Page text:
Home and roads have been damaged by fresh floods in Greece just weeks after the country was battered by deadly storms.
Torrential rain swept across swathes of central Greece on Wednesday – with power cuts in the coastal city of Volos and the island of Evia.
At least eight villages were evacuated late on Wednesday as floodwaters rose.
Meanwhile road traffic was banned in Volos, a city of around 140,000, with residents urged to stay indoors.
The fire service received hundreds of calls for assistance in the city and dozens of people were evacuated from flooded homes, but there were no reports of deaths or people missing.
State-run ERT television said the basement of the Volos hospital was inundated, although services were not affected.
Footage shows floodwaters gushing through the streets of Evia after the torrential downpour.
The fresh heavy storms follow deadly wildfires which caused record destruction in the summer, and earlier on Wednesday the government said adapting to climate change has become a national priority.
Volos, the nearby Mount Pilion area and other parts of central Greece are still recovering from the floods earlier this month which caused 16 deaths, destroyed homes and infrastructure, wrecked crops and drowned tens of thousands of livestock in the key farming area of Thessaly.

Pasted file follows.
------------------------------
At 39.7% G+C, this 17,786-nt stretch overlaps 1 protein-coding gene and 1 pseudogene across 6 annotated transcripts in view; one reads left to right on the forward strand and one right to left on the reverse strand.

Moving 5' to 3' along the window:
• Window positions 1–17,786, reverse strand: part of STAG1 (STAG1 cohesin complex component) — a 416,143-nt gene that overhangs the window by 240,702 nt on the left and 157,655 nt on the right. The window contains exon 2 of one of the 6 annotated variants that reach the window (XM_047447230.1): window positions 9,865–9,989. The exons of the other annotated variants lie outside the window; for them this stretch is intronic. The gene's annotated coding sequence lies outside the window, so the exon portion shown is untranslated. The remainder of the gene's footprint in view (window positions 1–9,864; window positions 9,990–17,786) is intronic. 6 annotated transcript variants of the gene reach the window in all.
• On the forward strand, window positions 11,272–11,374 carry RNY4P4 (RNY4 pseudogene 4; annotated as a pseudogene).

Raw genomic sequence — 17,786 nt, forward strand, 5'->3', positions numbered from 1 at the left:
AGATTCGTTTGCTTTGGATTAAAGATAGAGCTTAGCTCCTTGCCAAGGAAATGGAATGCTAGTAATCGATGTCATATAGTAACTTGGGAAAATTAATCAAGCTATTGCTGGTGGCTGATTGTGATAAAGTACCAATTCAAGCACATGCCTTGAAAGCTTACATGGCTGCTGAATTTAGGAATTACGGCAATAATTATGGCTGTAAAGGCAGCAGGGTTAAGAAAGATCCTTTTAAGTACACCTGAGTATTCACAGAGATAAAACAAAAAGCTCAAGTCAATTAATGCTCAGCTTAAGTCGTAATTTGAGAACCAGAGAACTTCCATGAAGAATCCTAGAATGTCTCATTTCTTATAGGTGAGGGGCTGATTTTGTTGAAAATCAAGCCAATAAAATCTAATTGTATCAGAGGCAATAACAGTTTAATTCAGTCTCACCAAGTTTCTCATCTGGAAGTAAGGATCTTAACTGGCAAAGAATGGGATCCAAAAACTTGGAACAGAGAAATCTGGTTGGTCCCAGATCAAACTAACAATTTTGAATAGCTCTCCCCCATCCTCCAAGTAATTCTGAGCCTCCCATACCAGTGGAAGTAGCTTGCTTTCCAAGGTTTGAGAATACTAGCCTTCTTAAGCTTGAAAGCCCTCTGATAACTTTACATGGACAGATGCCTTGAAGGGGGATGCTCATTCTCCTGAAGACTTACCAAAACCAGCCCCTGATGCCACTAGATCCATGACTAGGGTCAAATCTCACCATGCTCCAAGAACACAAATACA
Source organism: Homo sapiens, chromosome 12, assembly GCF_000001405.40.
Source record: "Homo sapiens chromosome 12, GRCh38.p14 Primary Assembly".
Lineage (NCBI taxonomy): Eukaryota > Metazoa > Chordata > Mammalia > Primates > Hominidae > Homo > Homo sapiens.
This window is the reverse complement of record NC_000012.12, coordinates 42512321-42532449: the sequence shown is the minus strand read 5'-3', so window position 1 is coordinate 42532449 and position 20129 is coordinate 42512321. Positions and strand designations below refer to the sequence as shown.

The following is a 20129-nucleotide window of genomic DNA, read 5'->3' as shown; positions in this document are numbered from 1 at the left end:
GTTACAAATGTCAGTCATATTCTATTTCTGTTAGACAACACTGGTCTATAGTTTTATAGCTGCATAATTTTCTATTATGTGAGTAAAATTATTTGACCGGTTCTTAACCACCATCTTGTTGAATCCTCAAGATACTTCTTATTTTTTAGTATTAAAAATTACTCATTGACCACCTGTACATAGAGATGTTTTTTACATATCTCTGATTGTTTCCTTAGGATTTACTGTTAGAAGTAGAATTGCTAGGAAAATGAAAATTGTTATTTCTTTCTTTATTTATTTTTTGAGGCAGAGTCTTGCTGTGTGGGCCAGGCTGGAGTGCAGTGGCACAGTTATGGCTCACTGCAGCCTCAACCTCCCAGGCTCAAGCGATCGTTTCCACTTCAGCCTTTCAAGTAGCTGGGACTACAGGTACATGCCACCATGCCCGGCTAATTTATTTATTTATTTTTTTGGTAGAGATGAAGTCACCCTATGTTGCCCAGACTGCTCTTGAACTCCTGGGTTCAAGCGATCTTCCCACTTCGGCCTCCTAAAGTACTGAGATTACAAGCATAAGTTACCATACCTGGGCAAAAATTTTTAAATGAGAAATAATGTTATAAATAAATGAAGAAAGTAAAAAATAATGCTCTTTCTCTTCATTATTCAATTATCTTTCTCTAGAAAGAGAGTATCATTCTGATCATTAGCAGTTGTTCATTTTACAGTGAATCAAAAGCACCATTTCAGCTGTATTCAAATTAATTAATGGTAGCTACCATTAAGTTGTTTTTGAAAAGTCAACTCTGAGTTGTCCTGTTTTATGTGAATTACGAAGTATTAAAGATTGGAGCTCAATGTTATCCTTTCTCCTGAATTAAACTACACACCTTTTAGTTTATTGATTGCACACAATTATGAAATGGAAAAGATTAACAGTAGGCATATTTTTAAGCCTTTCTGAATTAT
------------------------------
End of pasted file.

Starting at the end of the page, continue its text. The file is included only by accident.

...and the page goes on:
Some of these areas still lack drinking water as a result of the previous storms.
In the northern part of Evia island, army and municipal crews cleared debris from the roads near the flood-hit towns of Limni and Mantoudi, where the fire service reported receiving dozens of calls on Wednesday from flooded households for assistance.
Authorities had been placed on alert in central Greece and nearby islands following the storm forecast.
The government said the initial estimate of the damage from the storm earlier this month exceeded €2bn (£1.73bn), with infrastructure repair alone expected to cost nearly €700m (£606m).
Greece has been promised emergency funding from the European Union and is renegotiating details of existing aid packages to target more funds to cope with the damage caused by wildfires and floods.
“I will restate the obvious: The frequency of (weather) assaults due to the climate crisis is something that requires us to integrate civil protection (in our response),” Prime Minister Kyriakos Mitsotakis told a Cabinet meeting on Wednesday.
“Adaptation to the climate crisis is a fundamental priority in all our policies.”